Despite his special pastoral relationship with the church in Corinth, Paul confronted numerous local and cultural problems needing to be addressed. Utilizing a range of ancient sources, Craig Keener explains these problems and how Paul's arguments would have been communicated to a first-century audience.
In Finally Feminist, John Stackhouse provides biblical, theological, and practical arguments for his own understanding of the issue: equality is the biblical ideal, but patriarchy is allowed and regulated by a God who has larger kingdom purposes in mind.
The gospel was never intended to restrain women from pursuing God or to prevent them from fulfilling their divine destiny. In his revised and updated book, Lee Grady boldly proclaims the truth of the gospel: that men and women are appointed by god and empowered by Him.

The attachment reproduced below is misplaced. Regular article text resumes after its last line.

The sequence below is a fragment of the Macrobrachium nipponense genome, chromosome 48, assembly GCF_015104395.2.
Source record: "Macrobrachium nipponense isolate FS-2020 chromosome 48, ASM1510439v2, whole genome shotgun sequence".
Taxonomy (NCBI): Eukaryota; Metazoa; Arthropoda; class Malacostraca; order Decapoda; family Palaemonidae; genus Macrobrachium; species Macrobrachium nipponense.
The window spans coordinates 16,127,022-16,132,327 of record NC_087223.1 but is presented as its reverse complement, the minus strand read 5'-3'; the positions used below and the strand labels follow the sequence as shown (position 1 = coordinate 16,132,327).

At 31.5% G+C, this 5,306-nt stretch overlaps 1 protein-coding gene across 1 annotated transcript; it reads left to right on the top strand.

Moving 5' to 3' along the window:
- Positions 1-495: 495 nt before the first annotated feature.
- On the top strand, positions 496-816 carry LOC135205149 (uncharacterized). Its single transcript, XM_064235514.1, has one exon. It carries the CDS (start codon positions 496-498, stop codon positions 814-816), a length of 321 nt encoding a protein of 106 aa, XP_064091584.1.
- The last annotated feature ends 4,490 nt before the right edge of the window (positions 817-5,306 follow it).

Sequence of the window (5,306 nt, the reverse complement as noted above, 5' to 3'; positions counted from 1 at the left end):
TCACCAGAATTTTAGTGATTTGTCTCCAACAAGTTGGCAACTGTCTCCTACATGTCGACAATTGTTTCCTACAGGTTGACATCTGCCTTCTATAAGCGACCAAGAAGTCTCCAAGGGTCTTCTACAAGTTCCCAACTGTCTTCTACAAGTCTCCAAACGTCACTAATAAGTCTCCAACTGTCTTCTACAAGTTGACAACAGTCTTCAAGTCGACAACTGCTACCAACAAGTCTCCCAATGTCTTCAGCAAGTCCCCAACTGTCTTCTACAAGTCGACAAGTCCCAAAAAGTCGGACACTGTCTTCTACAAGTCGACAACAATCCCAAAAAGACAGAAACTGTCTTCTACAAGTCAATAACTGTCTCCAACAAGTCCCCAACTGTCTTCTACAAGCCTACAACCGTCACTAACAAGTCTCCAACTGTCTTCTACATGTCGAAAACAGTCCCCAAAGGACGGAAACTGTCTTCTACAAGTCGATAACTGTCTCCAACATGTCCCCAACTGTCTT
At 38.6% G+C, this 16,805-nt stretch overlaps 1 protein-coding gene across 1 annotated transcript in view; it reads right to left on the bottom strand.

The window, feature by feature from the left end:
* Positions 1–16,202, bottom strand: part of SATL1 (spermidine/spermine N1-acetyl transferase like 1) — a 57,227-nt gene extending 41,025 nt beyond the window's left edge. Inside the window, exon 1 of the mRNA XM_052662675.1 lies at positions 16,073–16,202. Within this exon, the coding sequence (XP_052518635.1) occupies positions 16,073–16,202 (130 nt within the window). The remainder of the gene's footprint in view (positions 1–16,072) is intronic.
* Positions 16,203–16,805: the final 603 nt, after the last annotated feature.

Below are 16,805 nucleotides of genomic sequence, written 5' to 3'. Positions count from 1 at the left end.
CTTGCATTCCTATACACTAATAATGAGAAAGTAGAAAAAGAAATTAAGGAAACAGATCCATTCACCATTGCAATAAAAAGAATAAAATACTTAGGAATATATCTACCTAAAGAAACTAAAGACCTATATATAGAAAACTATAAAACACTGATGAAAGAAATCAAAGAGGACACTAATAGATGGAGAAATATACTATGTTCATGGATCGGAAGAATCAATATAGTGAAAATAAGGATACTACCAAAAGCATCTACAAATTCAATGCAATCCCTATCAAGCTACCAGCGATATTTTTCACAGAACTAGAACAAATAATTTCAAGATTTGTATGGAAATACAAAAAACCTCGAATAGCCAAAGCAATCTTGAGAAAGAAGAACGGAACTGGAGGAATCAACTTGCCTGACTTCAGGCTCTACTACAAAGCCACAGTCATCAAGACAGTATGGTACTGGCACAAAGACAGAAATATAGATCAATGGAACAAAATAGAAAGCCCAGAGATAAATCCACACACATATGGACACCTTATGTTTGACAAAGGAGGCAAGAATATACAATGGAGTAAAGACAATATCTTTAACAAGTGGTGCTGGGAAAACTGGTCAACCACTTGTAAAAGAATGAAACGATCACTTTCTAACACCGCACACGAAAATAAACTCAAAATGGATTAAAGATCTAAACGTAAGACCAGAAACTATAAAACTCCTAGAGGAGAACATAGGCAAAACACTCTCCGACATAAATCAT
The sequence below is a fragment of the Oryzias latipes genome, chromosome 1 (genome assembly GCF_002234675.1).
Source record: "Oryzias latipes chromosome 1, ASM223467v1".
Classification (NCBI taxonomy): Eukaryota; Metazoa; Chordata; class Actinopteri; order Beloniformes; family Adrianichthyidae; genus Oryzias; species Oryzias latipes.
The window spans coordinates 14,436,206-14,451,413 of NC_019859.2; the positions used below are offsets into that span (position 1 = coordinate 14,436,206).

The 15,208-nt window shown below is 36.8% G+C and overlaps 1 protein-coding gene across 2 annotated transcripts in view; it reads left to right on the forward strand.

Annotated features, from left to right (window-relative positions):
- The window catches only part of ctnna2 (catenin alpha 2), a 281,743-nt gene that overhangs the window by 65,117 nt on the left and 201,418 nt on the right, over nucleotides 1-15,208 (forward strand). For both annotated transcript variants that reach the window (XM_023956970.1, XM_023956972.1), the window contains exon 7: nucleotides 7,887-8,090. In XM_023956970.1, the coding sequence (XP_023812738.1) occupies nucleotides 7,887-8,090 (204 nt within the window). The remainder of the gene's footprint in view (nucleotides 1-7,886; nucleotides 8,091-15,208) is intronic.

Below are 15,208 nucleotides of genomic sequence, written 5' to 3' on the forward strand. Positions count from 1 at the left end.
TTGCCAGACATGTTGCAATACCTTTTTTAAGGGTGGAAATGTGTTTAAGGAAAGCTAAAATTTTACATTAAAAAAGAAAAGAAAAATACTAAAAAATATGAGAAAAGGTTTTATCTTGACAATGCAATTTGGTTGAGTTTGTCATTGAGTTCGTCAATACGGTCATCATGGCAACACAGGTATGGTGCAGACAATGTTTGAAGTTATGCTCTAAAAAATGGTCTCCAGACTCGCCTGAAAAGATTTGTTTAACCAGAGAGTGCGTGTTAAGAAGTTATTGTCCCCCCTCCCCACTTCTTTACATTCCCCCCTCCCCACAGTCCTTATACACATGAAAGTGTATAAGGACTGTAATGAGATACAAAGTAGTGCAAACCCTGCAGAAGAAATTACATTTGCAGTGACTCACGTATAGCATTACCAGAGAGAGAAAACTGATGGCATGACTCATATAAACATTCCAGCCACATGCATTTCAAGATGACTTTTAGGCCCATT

First-century Corinth and its challenges were not so different from our own. Upwardly mobile Christians facing radically diverse ethnic, religious, economic and social conditions. The church divided over issues of leadership and authority, sexual morality, gender and worship, marriage and divorce. Sound familiar? Yet as Alan Johnson highlights in this excellent commentary, in the midst of this detailed, practical letter to a church in crisis Paul has penned one of the greatest paeans to love ever written.
This major new collection of readings demonstrates the range and vitality of feminist theology and its increasing influence on Christian women and men throughout the world. Here are thirty-eight key texts, representing the voices of women in Africa, Asia, and Latin America as well as those working among minorities in places such as Israel, the US, and the Pacific.